Bleeding disorders

Bleeding disorders affect the blood clotting process, called coagulation. In a normal blood clotting process, blood cell platelets rush to an injured blood vessel and form a clot to slow and stop any bleeding.

Bleeding disorders cause an inability to form blood clots normally, which can cause prolonged bleeding after injury, menstruation, etc. Cuts and injury are of particular concern for those living with bleeding disorders due to potential for internal bleeding and damage to joints, organs, and tissues.

Bleeding disorders range in severity from mild to severe and are usually inherited, though some can be developed.

Blood clotting most often involves blood cells known as platelets and proteins known as clotting factors. For individuals with bleeding disorders, these factors are produced at a lower level or can even be missing.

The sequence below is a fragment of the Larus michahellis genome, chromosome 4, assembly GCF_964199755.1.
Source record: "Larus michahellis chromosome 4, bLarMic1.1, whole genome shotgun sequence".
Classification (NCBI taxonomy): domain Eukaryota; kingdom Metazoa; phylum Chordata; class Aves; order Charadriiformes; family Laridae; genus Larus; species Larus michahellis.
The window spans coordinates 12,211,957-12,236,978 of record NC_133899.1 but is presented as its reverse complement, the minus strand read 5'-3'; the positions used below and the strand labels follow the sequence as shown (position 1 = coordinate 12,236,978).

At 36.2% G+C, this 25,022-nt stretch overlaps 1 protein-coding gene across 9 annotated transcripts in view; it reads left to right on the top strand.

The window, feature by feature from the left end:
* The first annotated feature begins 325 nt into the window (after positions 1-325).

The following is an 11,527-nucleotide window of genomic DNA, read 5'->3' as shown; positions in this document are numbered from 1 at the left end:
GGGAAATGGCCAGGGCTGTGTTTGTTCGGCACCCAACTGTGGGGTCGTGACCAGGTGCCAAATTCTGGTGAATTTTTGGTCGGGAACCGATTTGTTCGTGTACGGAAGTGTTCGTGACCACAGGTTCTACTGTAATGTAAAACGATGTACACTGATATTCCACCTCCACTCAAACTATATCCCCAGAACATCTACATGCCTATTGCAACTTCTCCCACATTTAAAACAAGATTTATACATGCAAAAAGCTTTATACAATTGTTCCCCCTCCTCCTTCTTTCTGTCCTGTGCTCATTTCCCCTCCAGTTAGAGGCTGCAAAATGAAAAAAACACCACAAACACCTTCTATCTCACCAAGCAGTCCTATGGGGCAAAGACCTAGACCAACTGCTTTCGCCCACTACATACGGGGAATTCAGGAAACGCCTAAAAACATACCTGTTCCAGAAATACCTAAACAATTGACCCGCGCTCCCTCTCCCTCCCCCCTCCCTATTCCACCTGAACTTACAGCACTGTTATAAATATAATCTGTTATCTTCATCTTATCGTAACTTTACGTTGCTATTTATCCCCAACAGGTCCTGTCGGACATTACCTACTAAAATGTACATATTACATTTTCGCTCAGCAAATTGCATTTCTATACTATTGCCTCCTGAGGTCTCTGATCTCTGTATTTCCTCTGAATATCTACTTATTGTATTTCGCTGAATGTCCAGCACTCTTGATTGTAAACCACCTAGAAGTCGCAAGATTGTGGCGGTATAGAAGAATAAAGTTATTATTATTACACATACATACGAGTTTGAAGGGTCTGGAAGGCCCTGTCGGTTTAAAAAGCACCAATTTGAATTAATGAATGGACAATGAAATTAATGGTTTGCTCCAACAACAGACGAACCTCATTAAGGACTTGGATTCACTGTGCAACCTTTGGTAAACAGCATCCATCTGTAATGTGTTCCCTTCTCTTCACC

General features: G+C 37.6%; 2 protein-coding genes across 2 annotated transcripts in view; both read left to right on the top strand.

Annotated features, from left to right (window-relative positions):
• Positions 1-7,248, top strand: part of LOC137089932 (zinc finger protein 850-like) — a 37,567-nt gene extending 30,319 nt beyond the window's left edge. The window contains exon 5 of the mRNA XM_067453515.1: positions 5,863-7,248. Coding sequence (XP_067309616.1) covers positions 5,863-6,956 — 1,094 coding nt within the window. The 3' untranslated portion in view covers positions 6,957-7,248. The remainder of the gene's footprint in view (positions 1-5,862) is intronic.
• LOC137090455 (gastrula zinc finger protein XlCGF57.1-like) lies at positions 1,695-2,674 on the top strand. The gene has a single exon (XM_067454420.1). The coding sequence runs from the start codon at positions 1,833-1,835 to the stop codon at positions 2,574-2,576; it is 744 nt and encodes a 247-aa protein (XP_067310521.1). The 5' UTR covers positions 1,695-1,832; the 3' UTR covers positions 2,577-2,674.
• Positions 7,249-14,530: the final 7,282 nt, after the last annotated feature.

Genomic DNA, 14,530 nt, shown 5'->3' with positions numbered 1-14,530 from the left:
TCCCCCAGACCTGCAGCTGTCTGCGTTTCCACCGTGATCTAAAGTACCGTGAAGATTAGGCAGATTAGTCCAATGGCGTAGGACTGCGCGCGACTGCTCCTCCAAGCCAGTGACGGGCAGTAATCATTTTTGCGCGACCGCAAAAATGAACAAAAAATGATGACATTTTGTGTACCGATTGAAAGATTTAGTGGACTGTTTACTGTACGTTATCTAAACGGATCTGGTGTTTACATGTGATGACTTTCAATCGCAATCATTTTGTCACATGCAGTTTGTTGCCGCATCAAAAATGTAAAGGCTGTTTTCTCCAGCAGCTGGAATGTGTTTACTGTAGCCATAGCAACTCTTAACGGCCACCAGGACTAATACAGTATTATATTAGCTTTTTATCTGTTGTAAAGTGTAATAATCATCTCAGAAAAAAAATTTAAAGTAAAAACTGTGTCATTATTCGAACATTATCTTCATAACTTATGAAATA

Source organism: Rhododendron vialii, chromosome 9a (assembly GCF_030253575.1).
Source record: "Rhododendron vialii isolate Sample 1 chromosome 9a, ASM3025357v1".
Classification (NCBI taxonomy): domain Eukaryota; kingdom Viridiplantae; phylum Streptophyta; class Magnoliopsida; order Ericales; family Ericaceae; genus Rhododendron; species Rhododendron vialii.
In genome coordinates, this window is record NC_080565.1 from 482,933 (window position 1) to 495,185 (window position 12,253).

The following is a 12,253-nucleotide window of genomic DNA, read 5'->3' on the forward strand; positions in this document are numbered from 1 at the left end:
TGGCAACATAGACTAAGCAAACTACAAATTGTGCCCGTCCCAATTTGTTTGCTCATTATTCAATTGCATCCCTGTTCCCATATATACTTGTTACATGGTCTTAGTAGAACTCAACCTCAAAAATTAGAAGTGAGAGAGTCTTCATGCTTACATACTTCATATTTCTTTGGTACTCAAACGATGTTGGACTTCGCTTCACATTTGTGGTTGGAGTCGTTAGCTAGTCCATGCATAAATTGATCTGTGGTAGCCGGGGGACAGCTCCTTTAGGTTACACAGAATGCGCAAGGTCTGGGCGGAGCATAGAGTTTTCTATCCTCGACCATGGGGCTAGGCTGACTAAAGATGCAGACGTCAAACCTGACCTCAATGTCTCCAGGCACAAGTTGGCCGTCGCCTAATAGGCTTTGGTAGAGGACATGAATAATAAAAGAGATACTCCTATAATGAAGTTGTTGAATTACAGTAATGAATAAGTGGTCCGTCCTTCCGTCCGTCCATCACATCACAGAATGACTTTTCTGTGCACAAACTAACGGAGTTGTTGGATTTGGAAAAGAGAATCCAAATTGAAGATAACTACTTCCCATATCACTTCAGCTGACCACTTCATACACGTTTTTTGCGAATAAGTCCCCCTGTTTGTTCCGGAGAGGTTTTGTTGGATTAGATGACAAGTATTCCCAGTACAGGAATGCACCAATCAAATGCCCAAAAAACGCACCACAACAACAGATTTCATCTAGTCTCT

Hemophilia is an inherited condition and occurs in families, however in one-third of cases it appears in families with no previous history of the disorder. The genetic alteration causing hemophilia is passed down from parent to child through generations. Men with hemophilia will pass the gene on to their daughters but not their sons. Women who carry the gene can pass the gene on to their sons and daughters. Sons with the gene will have hemophilia. Some women and girls who carry the gene may also experience bleeding problems.

Von Willebrand disorder (VWD) is an inherited bleeding disorder. This disorder is caused by when there is not enough von Willebrand factor in the blood or it does not work the way it should. It takes longer for blood to clot and for bleeding to stop.